Brazil variant can reinfect virus survivors; COVID-19 vaccine antibodies pass into breast milk

FILE PHOTO: A woman holds a small bottle labelled with a "Coronavirus COVID-19 Vaccine" sticker in this illustration taken, October 30, 2020. REUTERS/Dado Ruvic/File Photo

(Reuters) - The following is a roundup of some of the latest scientific studies on the novel coronavirus and efforts to find treatments and vaccines for COVID-19, the illness caused by the virus.

Variant in Brazil more likely to reinfect survivors

A coronavirus variant circulating in Brazil is likely able to reinfect people who survived infections with earlier versions of the coronavirus, new data suggest. The variant that emerged in Brazil, called P.1, carries a mutation that is already known to make a variant prevalent in South Africa harder to treat with antibodies and harder to prevent with available vaccines. New data suggest that in many recovered patients, immunity to earlier versions of the virus will not afford immunity to P.1. Researchers tested the neutralizing ability of antibodies in plasma samples taken from survivors of COVID-19 caused by earlier versions of the virus. The plasma "had 6-fold less neutralizing capacity" against the P.1 variant than against earlier virus versions, the researchers reported on Monday ahead of peer-review on a preprint server belonging to The Lancet journal. "Lower neutralization capacity of SARS-CoV-2 antibodies and partial immunity against new variants suggests that reinfection could occur in convalescent or even vaccinated individuals," the authors said. In a separate paper posted on Wednesday on medRxiv ahead of peer review, some of the same researchers estimated that among every 100 survivors of COVID-19 due to earlier virus versions, 25-to-60 could become reinfected if exposed to the P.1 variant because their antibodies could not protect them. As of Thursday, according to the U.S. Centers for Disease Control of Prevention, there have been 13 cases of COVID-19 due to P.1 in the United States. (;

COVID-19 vaccine antibodies pass into breast milk

COVID-19 antibodies induced by vaccines from Pfizer Inc/BioNTech and Moderna Inc can pass into breast milk, a small study suggests, although it is not clear yet how long the antibodies will be present. Six breastfeeding mothers who planned to receive both doses of the Pfizer/BioNTech or Moderna vaccines provided researchers with milk samples before and after vaccination, with the last sample collected two weeks after the second shot. None of the women had been infected with the coronavirus. A week after the first shot, all of the women had COVID-19 antibodies in their breast milk. Antibody levels fell slightly afterward and then sharply increased after the second shot. The two vaccines were similarly effective in inducing the antibodies, although antibody levels varied from woman to woman, the research team reported on Tuesday on medRxiv ahead of peer review. "Further research is needed on the longevity of the antibody response in breast milk, as well as the magnitude and duration of effect on infant immunity to the virus," the researchers said. (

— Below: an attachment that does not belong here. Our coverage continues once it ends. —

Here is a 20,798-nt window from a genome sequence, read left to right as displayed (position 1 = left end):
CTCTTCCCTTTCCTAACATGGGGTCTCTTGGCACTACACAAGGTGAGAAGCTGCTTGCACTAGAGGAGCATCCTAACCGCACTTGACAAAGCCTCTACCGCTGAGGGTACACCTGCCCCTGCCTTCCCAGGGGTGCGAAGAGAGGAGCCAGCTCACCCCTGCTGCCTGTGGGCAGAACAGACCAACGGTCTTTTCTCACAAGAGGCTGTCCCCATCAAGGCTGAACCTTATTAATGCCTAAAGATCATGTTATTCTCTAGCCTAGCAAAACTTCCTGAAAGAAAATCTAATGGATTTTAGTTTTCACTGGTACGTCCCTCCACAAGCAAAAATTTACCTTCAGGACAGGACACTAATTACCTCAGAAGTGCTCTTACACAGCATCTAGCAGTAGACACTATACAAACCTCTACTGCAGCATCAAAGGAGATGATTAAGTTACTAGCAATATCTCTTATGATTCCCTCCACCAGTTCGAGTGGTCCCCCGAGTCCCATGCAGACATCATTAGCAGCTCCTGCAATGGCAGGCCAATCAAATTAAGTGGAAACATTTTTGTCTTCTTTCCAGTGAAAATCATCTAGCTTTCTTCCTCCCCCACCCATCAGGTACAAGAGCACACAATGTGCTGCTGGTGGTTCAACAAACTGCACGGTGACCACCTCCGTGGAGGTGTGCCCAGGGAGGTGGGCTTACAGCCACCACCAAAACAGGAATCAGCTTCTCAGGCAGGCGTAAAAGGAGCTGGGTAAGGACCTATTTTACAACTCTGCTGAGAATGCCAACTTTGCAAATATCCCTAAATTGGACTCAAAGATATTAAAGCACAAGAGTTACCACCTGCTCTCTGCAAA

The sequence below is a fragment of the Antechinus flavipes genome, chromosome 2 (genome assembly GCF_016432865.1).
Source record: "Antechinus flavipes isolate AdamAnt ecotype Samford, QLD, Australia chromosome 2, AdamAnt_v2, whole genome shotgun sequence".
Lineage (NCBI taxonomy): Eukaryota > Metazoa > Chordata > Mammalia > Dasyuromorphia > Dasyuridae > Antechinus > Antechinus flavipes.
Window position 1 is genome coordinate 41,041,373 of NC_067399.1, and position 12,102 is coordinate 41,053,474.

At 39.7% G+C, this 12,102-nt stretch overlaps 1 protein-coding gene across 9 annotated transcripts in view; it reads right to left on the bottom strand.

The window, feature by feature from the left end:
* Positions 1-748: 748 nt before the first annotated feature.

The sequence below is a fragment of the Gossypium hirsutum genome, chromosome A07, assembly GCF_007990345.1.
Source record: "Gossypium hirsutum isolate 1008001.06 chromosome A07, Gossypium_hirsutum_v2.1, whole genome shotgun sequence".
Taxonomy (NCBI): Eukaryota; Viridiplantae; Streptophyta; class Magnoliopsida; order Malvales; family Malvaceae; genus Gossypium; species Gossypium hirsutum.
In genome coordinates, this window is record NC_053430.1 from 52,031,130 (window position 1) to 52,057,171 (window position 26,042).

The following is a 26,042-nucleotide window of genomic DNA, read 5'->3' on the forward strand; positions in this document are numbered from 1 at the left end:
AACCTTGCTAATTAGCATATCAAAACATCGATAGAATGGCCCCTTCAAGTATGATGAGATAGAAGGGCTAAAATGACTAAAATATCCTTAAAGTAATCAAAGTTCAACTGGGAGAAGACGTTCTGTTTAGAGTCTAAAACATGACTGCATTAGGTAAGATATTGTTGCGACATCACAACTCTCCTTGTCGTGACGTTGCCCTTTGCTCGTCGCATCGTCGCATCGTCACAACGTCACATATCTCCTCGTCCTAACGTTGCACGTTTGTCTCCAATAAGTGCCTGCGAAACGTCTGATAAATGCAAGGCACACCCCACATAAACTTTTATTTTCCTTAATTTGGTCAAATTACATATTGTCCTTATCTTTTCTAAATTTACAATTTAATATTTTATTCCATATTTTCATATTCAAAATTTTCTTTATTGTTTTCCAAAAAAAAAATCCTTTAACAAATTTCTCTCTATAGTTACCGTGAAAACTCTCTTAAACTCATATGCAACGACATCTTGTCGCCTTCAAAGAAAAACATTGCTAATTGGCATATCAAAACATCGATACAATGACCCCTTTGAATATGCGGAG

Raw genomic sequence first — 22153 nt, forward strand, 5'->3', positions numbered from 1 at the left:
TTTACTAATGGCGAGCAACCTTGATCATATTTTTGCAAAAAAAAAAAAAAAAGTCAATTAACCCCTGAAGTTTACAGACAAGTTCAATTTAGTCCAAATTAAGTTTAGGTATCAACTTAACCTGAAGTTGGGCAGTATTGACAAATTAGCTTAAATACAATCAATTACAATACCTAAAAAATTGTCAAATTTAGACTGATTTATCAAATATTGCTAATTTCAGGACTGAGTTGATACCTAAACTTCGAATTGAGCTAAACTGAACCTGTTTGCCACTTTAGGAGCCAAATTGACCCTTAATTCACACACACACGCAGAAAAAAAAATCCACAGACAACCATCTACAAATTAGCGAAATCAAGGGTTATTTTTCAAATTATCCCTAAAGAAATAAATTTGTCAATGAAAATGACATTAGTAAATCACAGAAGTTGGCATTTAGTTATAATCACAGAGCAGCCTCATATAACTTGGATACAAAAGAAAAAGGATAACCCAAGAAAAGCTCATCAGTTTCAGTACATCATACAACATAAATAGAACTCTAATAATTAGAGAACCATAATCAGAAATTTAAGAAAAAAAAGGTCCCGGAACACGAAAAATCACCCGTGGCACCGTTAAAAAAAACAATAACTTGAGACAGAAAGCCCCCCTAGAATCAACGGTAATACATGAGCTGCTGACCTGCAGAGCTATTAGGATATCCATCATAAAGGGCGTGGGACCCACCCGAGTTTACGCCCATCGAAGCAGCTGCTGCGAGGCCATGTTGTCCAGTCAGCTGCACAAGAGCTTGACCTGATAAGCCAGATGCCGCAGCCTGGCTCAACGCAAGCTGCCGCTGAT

Neurologic issues common in hospitalized children with COVID-19

Most children and adolescents are spared from severe COVID-19, but among those who do require hospitalization, temporary neurologic effects are common, researchers found. In their study of 1,695 patients age 21 or younger hospitalized for COVID-19 or a COVID-19-related illness known as multisystem inflammatory syndrome, 365 – or 22% - had neurologic complications, including 43 (12%) with life-threatening neurologic disorders such as strokes and central nervous system infections. Other neurologic effects included seizures, headache, weakness, loss of smell and taste, and altered awareness or confusion. Neurologic involvement in most patients was transient and resolved by the time they left the hospital, according to a report published on Friday in JAMA Neurology. Because they only studied hospitalized children, the range and rate of neurologic complications may be an underestimate of the actual issue, the authors said. They said more research is needed both to determine the true incidence and to track these children over the long term. (

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Reporting by Nancy Lapid; Editing by Bill Berkrot